One of the highlights of last week was that the European Central Bank cut its benchmark policy rate by 25bp, to 0.5%, to counter mounting disinflationary pressure resulting from the ongoing euro area recession, with economic weakness increasingly spreading to core member states (Germany and France specifically) . The rate cut had been widely anticipated and largely priced in and the EUR – USD currency pair traded off slightly on the news. Also the euro area unemployment rate rose 0.1pp to 12.1% in March, reaching a new all-time high since the series started in 1993. It is not widely anticipated that the Labor market will improve significantly any time soon in the EUR area.
The EUR has remained relatively immune to the weak growth outlook in the Eurozone. This may seem slightly strange given the ECB has just eased policy, (generally cutting interest rates is not supportive of the currency hence you would expect the EUR to sell off) but on a global basis a 25bp rate cut pales in significance to the Quantitative Easing and asset purchase programs being conducted by the US, UK and Japanese Central Banks. This is one reason the EUR did not sell off aggressively after the rate cut announcement on Thursday.
Below is a chart of the EUR – USD currency pair. As you can see we have rebounded from the 1.2700 level. This is partly due to some weaker than expected US data earlier in the month but another major reason for the recent rise has to do with Japanese Central Bank Policy. I will expand upon this in a moment but I want to highlight the exact day the EUR bottomed out. You will notice that the date is April 4 2013. Sometimes other Central Bank Policy decisions can have a major impact on your currency.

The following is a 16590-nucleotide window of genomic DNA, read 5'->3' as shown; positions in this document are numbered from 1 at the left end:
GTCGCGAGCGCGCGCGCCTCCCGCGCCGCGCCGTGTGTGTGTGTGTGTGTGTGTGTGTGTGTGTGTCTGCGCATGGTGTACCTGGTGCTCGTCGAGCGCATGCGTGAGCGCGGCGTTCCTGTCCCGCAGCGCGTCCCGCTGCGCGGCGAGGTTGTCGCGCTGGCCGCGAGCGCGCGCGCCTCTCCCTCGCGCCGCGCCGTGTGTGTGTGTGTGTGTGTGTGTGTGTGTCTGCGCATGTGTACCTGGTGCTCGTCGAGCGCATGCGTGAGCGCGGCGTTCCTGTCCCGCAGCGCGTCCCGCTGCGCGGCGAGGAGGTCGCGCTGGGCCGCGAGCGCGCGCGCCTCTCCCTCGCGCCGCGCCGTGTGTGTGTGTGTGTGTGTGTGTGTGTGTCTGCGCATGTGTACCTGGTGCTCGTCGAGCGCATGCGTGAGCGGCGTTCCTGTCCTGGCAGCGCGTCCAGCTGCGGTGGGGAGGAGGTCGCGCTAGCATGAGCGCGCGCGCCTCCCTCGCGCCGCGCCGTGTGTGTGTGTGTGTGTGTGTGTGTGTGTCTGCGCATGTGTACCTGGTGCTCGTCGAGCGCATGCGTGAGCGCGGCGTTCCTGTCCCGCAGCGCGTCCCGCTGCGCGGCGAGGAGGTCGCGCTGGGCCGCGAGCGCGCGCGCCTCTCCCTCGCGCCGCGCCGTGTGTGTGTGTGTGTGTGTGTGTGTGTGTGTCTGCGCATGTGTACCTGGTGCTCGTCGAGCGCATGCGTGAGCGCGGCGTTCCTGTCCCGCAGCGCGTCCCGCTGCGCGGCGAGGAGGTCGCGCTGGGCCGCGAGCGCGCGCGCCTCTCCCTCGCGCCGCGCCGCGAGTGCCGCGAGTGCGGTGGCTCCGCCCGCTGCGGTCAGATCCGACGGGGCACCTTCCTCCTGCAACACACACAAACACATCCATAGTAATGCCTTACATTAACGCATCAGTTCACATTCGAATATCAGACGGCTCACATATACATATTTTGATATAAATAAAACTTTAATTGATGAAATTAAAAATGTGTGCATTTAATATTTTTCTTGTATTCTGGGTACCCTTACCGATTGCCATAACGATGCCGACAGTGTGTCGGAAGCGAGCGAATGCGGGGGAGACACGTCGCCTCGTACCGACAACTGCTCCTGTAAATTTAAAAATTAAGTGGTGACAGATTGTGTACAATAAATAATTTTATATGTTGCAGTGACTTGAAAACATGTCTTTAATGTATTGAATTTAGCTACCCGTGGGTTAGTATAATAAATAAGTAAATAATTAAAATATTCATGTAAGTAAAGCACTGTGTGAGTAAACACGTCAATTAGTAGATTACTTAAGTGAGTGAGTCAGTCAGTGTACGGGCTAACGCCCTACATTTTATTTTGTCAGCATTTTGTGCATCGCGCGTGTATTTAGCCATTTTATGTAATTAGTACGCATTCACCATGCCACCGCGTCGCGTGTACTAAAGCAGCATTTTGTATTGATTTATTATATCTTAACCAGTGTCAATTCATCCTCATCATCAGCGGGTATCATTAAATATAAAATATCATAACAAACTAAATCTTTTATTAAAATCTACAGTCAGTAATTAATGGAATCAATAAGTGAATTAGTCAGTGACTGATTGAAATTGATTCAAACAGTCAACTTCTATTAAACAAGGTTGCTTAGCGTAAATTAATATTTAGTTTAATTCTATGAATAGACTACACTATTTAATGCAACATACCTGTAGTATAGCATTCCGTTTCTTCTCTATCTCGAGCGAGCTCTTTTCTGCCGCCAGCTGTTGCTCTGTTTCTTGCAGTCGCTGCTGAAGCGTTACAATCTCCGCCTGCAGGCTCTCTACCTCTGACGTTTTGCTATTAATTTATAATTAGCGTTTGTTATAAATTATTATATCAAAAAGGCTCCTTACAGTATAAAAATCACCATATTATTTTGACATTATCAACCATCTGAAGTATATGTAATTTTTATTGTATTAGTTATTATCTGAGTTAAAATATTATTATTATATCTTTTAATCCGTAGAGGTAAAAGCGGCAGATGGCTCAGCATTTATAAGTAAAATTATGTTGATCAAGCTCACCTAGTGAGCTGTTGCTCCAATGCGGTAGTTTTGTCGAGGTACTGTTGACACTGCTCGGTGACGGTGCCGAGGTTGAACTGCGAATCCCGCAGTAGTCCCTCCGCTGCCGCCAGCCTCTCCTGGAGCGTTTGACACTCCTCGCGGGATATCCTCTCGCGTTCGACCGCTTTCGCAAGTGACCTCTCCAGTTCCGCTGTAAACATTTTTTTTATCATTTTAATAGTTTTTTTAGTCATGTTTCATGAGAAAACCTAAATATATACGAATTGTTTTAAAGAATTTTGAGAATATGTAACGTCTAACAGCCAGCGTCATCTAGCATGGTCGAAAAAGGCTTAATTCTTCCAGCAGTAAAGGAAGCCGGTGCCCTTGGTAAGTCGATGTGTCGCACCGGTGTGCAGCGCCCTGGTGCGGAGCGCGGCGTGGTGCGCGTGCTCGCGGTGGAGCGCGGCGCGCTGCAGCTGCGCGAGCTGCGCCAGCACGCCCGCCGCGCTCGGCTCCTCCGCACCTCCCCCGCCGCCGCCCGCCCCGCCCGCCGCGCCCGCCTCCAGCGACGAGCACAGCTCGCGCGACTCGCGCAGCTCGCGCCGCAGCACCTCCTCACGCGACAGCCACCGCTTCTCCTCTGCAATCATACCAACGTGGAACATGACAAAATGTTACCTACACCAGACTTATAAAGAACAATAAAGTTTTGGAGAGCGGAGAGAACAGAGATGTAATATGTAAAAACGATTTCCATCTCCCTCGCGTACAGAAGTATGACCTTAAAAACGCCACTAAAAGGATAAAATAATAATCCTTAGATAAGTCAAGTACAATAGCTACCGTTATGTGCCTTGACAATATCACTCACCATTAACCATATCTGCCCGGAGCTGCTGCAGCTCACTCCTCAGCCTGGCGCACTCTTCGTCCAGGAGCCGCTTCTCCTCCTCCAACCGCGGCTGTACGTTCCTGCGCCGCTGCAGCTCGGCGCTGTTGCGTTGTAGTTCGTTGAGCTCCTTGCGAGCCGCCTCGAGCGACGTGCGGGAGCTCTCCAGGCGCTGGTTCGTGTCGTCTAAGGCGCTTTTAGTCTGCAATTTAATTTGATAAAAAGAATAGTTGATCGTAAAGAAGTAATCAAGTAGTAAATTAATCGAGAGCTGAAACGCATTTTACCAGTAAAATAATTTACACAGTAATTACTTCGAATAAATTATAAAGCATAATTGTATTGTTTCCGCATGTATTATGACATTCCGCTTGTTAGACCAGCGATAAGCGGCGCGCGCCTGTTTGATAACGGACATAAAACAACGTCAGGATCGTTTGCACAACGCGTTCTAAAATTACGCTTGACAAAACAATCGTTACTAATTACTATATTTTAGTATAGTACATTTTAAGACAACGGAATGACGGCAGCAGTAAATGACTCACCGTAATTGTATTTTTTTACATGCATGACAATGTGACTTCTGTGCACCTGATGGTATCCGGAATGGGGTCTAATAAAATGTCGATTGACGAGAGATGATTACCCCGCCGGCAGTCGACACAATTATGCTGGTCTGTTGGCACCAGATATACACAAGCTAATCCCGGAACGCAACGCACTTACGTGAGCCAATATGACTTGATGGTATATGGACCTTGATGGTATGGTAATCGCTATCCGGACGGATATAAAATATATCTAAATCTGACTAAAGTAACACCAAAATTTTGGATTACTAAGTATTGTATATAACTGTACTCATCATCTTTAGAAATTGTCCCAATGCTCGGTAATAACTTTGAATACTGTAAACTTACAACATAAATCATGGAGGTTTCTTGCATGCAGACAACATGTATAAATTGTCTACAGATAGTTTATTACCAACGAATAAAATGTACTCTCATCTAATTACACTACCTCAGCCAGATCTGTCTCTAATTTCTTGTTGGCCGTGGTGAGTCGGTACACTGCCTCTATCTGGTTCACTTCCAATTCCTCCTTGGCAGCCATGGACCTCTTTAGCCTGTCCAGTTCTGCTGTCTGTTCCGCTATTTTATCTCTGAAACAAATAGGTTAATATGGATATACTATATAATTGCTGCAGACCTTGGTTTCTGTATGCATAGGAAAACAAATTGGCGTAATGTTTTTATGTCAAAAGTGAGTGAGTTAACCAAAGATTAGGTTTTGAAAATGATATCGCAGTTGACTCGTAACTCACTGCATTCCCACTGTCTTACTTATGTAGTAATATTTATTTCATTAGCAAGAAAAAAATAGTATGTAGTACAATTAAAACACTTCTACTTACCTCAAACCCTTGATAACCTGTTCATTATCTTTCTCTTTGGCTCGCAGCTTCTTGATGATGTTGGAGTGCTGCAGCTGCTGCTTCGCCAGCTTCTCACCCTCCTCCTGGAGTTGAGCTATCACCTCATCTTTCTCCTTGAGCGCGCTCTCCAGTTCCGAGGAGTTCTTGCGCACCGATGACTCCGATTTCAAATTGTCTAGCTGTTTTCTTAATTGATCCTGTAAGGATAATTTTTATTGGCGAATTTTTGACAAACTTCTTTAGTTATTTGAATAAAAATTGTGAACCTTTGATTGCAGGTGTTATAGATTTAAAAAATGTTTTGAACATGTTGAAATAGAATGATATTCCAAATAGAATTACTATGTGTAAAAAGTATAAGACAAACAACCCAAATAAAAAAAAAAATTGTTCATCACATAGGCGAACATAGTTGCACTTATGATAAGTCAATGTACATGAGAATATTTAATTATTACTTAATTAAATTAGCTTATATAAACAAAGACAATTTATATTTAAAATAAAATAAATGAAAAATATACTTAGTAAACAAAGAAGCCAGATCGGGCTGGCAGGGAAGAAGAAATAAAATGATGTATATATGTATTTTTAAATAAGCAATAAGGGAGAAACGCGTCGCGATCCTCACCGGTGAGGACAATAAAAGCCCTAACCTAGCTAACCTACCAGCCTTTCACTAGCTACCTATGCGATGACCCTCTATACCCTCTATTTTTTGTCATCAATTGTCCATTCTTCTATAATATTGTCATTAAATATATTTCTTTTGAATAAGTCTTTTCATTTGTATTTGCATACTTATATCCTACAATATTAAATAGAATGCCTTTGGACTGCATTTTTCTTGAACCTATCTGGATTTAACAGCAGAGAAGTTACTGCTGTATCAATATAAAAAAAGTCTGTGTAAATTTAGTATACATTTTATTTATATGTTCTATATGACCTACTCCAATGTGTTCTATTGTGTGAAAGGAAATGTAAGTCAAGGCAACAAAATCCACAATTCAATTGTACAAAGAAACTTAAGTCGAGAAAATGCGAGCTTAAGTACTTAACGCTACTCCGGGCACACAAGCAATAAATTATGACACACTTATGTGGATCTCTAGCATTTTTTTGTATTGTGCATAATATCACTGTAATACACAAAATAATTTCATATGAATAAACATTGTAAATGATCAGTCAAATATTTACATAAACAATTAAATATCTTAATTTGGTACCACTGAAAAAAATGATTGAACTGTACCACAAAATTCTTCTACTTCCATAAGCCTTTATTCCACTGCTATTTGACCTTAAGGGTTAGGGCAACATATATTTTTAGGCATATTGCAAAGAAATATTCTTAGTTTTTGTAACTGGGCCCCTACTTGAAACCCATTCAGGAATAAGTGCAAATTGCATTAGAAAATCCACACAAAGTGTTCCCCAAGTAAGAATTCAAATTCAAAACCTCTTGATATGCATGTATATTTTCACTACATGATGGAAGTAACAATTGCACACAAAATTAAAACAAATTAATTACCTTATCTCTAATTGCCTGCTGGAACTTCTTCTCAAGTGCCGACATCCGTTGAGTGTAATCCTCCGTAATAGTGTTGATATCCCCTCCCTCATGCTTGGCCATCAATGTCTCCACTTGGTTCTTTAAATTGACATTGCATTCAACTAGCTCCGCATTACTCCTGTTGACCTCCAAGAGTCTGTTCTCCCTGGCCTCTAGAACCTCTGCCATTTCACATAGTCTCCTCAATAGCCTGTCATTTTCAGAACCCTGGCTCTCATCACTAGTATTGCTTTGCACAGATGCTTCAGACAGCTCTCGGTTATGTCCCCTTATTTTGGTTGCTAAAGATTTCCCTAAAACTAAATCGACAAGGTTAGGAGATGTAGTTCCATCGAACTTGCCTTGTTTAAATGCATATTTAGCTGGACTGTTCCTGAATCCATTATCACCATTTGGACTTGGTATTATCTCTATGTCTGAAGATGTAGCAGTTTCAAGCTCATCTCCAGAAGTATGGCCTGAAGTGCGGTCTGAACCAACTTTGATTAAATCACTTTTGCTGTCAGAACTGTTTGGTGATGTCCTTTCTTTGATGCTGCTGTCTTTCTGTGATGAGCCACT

On April 4th the Bank of Japan delivered a much larger than expected package of easing measures. Although they did not explicitly state it in their policy, one of the biggest goals was to weaken the Japanese currency. The currency markets got the message and the following two charts will reflect that. Here is the chart of the USD vs JPY. Before the announcement USD/JPY was trading around 92.50 and now we are trading around the 99 level trying to break through 100. The JPY has weakened 7% since the announcement.
Next is a chart of the EUR/ JPY. On the day of the announcement the currency pair was trading at 119 and now we are trading at 130. The JPY has depreciated against the EUR over 9.2% since then. So as you can see the JPY has depreciated more versus the EUR than versus the USD.
The significant exchange rate movements that occurred right after the Bank of Japan easing measures were announced highlights the significance that Central Bank Policy measures can have on the volatility of foreign exchange rate fluctuations. In the coming weeks we will see how the intended and the unintended consequences of these Central Bank Policy decisions play out in future exchange rate movements. Central Bank Policy decisions are but one ingredient that makes up the wonderful world of FX. Economic data, interest rates, commodity prices, trade flows, bond and equity flows as well as many other factors all combine to determine foreign exchange rates. Reading the tea leaves is what the game is all about!!!
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